5. Life gets busy and blogging falls behind.

I know a few bloggers whose consistency blows my mind (like Mitch Joel, Shel Holtz and Gini Dietrich, to name a few), but for most of us mere mortals, it’s easy to let work and life and kids and fun and gym workouts (OK, maybe not that last thing) get in the way of blogging. Don’t beat yourself up over a gap in your blogging; just get back to it.

Tip: If you fall off the blogging wagon, step back and look at your strategy. Perhaps your execution was off, or maybe your strategy itself needs revisiting. In other words, if blogging was not working for you (and that’s why you let it lag), you may need to tweak what you’re doing.

There are plenty more benefits to blogging, but these are the main ones cited by our students.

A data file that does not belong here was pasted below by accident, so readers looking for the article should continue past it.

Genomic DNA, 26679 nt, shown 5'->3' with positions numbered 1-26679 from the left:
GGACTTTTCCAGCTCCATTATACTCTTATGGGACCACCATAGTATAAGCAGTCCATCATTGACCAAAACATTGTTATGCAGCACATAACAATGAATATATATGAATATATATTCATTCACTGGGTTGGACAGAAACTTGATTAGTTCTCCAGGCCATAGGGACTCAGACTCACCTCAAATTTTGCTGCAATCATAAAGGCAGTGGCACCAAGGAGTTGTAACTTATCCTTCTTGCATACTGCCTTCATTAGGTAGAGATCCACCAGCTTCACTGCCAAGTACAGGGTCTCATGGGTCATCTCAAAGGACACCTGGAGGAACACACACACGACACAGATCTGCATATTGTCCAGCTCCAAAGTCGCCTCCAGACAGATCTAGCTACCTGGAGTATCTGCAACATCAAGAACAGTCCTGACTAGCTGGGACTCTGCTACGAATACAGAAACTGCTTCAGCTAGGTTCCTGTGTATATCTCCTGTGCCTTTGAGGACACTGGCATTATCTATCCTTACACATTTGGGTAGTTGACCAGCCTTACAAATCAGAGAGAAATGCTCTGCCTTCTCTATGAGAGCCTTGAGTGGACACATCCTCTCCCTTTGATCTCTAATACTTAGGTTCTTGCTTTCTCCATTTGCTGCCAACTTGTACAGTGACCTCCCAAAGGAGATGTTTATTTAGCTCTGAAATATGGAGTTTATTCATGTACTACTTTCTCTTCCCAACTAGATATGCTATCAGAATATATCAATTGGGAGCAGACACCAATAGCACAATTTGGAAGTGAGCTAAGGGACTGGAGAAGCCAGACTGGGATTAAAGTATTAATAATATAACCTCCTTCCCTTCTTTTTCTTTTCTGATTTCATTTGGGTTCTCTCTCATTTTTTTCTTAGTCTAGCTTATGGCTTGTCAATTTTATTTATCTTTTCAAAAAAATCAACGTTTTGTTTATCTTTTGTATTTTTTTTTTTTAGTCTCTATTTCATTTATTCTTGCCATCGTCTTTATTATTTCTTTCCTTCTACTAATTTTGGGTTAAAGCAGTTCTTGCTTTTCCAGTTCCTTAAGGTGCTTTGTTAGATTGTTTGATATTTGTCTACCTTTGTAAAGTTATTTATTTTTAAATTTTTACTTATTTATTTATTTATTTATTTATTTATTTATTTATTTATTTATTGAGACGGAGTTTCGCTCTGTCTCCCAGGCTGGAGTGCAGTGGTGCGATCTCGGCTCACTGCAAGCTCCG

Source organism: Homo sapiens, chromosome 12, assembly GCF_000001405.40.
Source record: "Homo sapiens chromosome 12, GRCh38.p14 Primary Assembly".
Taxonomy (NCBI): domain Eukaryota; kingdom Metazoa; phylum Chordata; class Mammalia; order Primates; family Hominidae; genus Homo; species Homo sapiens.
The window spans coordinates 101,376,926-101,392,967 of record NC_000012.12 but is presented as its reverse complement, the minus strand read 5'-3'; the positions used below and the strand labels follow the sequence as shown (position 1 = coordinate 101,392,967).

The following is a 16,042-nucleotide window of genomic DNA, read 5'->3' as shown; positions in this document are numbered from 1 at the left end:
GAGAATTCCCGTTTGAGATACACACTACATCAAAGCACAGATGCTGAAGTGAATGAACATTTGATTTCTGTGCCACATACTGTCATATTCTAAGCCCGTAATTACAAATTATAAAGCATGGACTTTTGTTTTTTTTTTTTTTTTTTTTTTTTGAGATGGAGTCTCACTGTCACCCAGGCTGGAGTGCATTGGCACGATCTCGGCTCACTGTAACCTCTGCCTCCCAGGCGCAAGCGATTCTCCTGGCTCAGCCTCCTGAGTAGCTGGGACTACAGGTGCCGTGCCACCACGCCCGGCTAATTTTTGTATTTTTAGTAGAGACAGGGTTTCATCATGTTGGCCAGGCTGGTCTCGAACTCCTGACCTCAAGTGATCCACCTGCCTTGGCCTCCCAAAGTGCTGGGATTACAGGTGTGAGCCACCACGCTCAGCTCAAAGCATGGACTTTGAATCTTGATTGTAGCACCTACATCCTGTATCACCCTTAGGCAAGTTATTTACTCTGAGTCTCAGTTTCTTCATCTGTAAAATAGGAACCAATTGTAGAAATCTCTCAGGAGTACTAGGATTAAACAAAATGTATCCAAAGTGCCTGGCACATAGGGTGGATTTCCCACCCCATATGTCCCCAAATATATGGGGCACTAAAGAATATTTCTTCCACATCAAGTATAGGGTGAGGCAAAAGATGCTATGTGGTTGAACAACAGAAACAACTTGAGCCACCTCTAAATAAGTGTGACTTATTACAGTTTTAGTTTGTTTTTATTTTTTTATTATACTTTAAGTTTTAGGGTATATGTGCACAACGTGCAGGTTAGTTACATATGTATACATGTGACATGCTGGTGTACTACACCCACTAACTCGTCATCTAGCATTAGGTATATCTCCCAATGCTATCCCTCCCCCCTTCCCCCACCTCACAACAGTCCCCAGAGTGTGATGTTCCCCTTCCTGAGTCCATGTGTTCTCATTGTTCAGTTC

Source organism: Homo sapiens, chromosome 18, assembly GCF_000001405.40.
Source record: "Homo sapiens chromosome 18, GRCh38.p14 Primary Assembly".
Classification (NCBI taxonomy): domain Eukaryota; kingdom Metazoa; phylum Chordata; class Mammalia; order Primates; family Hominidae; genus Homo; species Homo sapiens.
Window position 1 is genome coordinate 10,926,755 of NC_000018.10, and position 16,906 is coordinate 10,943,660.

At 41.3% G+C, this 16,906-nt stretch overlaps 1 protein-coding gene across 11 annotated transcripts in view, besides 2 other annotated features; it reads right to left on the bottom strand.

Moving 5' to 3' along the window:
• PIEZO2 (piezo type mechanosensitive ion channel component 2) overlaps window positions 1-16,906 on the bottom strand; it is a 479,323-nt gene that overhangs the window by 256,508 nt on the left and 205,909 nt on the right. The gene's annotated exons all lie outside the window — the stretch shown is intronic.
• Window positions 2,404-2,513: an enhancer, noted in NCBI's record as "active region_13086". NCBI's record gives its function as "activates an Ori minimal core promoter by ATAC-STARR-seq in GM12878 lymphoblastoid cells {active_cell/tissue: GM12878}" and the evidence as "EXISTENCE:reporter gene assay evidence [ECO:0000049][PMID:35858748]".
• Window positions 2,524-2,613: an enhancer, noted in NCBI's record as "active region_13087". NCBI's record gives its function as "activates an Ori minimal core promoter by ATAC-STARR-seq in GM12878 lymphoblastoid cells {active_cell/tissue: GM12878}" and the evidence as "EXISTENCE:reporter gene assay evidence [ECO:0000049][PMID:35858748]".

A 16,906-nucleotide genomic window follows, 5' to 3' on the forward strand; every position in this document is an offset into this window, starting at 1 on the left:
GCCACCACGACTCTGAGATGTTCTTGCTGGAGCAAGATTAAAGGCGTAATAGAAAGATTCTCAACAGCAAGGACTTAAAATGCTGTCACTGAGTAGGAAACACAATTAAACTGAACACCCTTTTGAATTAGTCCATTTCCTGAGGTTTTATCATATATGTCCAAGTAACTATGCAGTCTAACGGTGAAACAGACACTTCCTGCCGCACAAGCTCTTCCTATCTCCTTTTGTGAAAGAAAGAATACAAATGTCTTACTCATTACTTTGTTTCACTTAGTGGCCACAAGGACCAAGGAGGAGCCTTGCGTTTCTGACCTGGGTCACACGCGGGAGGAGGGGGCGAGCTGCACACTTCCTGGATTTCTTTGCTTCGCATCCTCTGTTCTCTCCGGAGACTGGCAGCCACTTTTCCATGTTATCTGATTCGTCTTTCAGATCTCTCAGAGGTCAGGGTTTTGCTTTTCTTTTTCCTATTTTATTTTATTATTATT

What about you? Why did you start blogging? And why do you continue?

Related content
Advice for new bloggers

My top 10 blog posts of 2015

top10Each year I share my most popular blog posts from the previous 12 months. It’s no surprise that many are about podcasting, since that’s a topic near to my heart, and one I often write about. You may also be interested to learn that most of these popular 2015 posts were written well before this year, but contain keywords that people search for.

Here’s the list of my top 10 posts of 2015:

  1. How to read a podcast script and not sound like you’re reading
  2. Sharing stories with audio: podcasting for internal communications
  3. The podcasting tip sheet
  4. Will Clammr be the Instagram of audio?
  5. How to publish your Google Hangout on Air as an audio podcast
  6. Advice for new bloggers
  7. Do you know the difference between plain audio and a podcast?